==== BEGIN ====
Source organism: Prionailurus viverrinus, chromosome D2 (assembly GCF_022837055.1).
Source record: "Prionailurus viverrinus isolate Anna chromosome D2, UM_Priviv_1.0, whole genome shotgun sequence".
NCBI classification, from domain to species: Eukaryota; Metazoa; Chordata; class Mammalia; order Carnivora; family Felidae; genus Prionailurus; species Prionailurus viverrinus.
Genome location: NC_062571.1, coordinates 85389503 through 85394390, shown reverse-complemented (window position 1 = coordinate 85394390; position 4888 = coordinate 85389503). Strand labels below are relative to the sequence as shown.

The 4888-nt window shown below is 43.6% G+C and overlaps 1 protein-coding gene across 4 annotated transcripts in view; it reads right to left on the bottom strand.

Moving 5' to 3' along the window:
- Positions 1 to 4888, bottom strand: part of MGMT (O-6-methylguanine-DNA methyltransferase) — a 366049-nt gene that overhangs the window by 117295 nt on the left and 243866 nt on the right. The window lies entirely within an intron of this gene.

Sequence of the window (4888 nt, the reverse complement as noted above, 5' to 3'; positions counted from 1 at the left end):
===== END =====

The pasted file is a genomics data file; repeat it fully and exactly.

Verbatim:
Source organism: Prionailurus viverrinus, chromosome D2 (assembly GCF_022837055.1).
Source record: "Prionailurus viverrinus isolate Anna chromosome D2, UM_Priviv_1.0, whole genome shotgun sequence".
NCBI classification, from domain to species: Eukaryota; Metazoa; Chordata; class Mammalia; order Carnivora; family Felidae; genus Prionailurus; species Prionailurus viverrinus.
Genome location: NC_062571.1, coordinates 85389503 through 85394390, shown reverse-complemented (window position 1 = coordinate 85394390; position 4888 = coordinate 85389503). Strand labels below are relative to the sequence as shown.

The 4888-nt window shown below is 43.6% G+C and overlaps 1 protein-coding gene across 4 annotated transcripts in view; it reads right to left on the bottom strand.

Moving 5' to 3' along the window:
- Positions 1 to 4888, bottom strand: part of MGMT (O-6-methylguanine-DNA methyltransferase) — a 366049-nt gene that overhangs the window by 117295 nt on the left and 243866 nt on the right. The window lies entirely within an intron of this gene.

Sequence of the window (4888 nt, the reverse complement as noted above, 5' to 3'; positions counted from 1 at the left end):